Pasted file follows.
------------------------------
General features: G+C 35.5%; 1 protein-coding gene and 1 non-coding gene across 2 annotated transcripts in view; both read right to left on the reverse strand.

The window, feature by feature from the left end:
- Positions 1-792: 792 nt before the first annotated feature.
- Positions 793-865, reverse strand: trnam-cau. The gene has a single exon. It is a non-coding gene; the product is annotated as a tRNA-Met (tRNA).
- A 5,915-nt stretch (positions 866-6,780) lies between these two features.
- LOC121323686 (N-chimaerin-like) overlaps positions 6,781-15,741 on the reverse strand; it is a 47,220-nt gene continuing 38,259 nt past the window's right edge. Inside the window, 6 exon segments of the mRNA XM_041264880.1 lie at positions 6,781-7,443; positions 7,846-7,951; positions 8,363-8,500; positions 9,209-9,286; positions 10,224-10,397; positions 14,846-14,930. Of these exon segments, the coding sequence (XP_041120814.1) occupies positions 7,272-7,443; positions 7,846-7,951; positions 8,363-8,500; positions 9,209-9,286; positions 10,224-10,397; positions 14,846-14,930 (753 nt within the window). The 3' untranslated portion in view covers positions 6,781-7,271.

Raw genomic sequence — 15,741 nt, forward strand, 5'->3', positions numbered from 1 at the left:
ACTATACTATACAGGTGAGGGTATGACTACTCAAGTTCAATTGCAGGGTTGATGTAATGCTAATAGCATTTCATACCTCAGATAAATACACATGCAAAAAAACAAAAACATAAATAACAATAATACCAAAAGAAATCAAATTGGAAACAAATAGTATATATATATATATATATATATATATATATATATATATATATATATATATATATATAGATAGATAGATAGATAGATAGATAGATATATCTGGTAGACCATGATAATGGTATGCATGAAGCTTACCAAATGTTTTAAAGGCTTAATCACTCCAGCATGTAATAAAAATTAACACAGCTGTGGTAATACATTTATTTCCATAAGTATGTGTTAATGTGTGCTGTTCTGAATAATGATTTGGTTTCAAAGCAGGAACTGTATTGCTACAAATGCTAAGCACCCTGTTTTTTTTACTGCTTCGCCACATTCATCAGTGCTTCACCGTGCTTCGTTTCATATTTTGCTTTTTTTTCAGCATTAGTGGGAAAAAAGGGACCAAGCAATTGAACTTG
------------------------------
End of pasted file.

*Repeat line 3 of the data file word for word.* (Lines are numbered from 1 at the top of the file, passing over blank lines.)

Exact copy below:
- Positions 1-792: 792 nt before the first annotated feature.